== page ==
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Holder v. General Motors Corp.

Other Lower Courts

September 7, 2001

Aubrey I. Holder, Plaintiff,
v.
General Motors Corporation et al., Defendants.

Page 298

COUNSEL

Andree Sylvestre-Johnson, Brooklyn, for plaintiff.

Paul R. Ades, P. L. L. C., Babylon, for General Motors Acceptance Corporation, defendant.

OPINION

Victor M. Ort, J.

This is an action by a debtor against a former creditor for issuance of a negative credit report. Plaintiff asserts claims for breach of contract, negligence, and violation of the Fair Debt Collection Practices Act. Defendant General Motors Acceptance Corporation is moving for summary judgment dismissing the complaint.

In February 1987 plaintiff Aubrey Holder purchased a 1987 Buick LeSabre automobile from defendant Garden Buick, AMC

Page 299

Corp., a Buick dealer.T he vehicle was purchased pursuant to a retail installment contract which Garden Buick assigned to defendant General Motors Acceptance Corporation (GMAC). In April 1992 plaintiff commenced an action against General Motors Corporation, GMAC, and Garden Buick in the District Court of Nassau County alleging breach of warranty and various defects in the vehicle. In October 1992 the District Court action was settled. According to the terms of the settlement agreement, General Motors paid plaintiff $5,000 and relieved plaintiff from paying $1,337.48 which was outstanding on the retail installment contract. The settlement was memorialized by a letter to plaintiff from a member of General Motors' legal staff as well as a release agreement which was executed by plaintiff.

The present action was commenced on March 20, 1997. Plaintiff alleges that in May 1992 defendants reported to credit agencies that plaintiff's account was closed and that the sum of $1,337 had been charged off as a bad debt. Plaintiff further alleges that as a result of the negative report, he was denied credit when he attempted to purchase another vehicle. Plaintiff's credit history report, which he has submitted as exhibit B to his affirmation in opposition, suggests that the denial of credit occurred sometime between May and August of 1996. Plaintiff's theories are that defendants breached the terms of the settlement agreement by issuing the negative report and were negligent in failing to rectify it. Plaintiff also claims that defendants violated the Fair Debt Collection Practices Act (15 U.S.C. ยง 1692 et seq.). Plaintiff seeks damages in the amount of $150,000 from defendant GMAC. [*]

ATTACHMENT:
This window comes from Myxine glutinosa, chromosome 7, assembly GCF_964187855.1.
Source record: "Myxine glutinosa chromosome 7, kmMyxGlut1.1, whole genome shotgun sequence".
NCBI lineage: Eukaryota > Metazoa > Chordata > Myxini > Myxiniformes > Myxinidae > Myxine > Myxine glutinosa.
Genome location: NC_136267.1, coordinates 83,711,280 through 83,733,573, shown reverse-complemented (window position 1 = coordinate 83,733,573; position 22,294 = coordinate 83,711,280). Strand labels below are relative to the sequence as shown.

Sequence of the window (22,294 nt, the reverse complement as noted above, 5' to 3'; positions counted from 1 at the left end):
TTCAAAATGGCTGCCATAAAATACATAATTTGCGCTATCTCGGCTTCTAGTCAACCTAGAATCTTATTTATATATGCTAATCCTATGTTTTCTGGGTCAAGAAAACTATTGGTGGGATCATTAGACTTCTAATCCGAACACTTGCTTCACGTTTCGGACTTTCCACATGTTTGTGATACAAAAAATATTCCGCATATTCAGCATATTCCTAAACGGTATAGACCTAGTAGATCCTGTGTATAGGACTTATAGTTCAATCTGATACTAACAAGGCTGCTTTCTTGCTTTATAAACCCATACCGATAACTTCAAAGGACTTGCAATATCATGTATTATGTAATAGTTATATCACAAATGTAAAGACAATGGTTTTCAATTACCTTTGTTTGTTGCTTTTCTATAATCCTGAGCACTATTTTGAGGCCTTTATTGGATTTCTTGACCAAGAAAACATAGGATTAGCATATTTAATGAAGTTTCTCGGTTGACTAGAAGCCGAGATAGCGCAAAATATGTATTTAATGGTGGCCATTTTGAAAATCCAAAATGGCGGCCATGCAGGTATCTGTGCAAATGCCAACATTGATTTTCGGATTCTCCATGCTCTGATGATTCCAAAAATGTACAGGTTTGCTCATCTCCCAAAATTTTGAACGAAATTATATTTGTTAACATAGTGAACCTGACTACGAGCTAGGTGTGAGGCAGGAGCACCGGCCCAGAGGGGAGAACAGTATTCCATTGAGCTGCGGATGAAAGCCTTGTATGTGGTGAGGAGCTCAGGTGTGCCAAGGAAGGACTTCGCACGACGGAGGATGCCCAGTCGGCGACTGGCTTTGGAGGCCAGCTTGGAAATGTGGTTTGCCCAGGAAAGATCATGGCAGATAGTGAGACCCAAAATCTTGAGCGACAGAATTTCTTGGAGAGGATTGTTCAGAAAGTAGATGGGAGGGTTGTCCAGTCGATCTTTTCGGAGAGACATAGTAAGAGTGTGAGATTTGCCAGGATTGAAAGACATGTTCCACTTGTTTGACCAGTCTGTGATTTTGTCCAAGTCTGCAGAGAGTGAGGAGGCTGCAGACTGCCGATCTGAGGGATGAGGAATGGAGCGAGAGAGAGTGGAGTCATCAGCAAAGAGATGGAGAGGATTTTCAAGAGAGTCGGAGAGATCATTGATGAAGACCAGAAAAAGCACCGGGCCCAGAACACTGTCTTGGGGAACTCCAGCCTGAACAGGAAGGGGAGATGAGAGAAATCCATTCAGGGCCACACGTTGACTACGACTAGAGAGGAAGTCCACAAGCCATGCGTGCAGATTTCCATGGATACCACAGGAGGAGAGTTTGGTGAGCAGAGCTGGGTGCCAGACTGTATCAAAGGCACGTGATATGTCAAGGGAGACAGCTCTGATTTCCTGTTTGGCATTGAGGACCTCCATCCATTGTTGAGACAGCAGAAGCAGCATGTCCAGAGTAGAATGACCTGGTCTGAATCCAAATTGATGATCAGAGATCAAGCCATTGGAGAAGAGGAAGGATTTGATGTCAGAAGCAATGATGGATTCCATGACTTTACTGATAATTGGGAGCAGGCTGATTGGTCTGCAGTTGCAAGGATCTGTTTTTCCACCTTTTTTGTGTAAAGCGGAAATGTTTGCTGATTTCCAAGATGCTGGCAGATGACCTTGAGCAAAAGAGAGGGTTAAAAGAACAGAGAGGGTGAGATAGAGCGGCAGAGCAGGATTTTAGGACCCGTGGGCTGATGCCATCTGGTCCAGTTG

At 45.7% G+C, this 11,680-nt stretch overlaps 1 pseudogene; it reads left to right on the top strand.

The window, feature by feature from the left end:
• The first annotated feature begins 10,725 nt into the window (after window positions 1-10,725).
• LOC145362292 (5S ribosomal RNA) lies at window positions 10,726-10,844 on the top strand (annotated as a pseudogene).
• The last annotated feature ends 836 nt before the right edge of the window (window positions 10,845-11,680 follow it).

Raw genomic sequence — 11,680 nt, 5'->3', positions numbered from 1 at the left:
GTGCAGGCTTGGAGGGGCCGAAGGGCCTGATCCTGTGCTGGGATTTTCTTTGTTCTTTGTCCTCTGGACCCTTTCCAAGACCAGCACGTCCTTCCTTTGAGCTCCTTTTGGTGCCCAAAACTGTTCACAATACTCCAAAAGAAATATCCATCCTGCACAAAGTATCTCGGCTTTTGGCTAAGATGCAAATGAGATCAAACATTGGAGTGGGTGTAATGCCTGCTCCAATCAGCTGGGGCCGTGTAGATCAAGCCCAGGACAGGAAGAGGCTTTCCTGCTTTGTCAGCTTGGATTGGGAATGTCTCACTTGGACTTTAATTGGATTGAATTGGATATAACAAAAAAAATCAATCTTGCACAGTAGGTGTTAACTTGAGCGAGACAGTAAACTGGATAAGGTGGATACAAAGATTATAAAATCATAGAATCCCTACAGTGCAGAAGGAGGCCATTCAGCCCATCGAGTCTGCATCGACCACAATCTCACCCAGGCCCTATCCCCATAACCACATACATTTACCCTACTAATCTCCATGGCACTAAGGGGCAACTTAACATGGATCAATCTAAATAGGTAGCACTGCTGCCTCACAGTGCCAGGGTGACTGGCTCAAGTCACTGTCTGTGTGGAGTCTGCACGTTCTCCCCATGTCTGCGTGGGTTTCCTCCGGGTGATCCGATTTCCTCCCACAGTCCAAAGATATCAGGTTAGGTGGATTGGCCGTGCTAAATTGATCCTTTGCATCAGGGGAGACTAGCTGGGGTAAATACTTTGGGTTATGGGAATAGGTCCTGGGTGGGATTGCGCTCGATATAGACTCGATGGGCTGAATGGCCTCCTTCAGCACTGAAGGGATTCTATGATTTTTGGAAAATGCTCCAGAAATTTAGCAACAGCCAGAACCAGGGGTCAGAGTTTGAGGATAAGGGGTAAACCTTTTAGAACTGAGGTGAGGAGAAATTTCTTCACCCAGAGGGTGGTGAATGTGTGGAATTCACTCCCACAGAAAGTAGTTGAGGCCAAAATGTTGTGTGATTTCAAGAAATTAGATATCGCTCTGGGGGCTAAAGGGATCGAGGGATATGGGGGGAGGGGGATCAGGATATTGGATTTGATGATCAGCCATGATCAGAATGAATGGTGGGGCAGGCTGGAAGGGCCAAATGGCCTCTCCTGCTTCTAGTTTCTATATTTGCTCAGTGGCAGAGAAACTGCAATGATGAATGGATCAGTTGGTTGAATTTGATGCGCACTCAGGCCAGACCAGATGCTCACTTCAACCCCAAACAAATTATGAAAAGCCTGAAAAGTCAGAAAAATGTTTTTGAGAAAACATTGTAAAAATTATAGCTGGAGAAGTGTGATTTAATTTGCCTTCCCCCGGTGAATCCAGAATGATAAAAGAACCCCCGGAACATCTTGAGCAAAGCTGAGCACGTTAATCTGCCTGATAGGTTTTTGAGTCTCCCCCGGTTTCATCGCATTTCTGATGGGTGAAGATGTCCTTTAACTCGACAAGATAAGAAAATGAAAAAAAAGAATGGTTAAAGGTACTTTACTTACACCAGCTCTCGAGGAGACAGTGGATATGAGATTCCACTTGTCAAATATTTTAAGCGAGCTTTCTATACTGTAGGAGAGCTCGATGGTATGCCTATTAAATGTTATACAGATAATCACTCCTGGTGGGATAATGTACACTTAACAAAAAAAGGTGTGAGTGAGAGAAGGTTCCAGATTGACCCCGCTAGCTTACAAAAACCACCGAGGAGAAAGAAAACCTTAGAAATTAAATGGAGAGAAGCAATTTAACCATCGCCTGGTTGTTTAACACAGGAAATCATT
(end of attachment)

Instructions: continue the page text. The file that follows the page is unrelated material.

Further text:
A " settlement" is an adjustment between persons concerning their dealings or difficulties. (See Black's Law Dictionary [6th ed].) Thus, the settlement of the District Court action constituted an agreement between the parties adjusting their differences concerning the plaintiff's purchase of the defective automobile. While a settlement agreement compromises a dispute, it does not confer affirmative obligations upon either party to the agreement. (See Exhibitgroup/Giltspur, Inc. v Spoon Exhibit Servs., 273 A.D.2d 874 [4th Dept. 2000].) Plaintiff points to no language in the documents comprising the settlement agreement which may be construed as an express or implied promise on General Motors' part to issue, or refrain from issuing, any particular type of credit report. Moreover,

Page 300

the fact that the release agreement runs in favor of defendant militates against any claim that plaintiff derived any contractual rights from the settlement, other than discharge of the outstanding indebtedness and the right to receive the cash payment.W hile an obligation of good faith and fair dealing may be implied on the part of a party to a contract, it will not be implied where it is inconsistent with other terms of the contractual relationship. (Murphy v American Home Prods. Corp., 58 N.Y.2d 293, 304 [1983].) The parties in this case formerly stood in the relationship of debtor and creditor, and GMAC as a former creditor was entitled to communicate credit information concerning plaintiff to other parties with a legitimate interest in plaintiff's creditworthiness. (Weir v Equifax Servs., 210 A.D.2d 944 [4th Dept. 1994].) Thus, the court cannot infer that GMAC was under a good-faith obligation to issue a favorable credit report concerning the plaintiff. Accordingly, defendant's motion for summary judgment is granted as to the first cause of action sounding in breach of contract.

A duty of reasonable care owed by the tortfeasor to the injured party is elemental to any recovery in negligence. (Palka v Servicemaster Mgt. Servs. Corp.,83 N.Y.2d 579 [1994].) The existence and scope of an alleged tortfeasor's duty is ordinarily a question of law for the court to determine with proper regard to the relationship between the parties and the policy issues involved. (Id. at 585.) Based on the nature of the previous relationship between plaintiff and defendant, the court concludes that defendant was not under a duty of reasonable care with regard to the dissemination or correction of credit information concerning plaintiff. As a former creditor of the plaintiff, defendant GMAC possessed a qualified privilege to communicate credit information concerning plaintiff to parties who had a common interest in the information, such as credit agencies. (Liberman v Gelstein,80 N.Y.2d 429, 437 [1992].) The fact that defendant shared an interest in communicating financial ...


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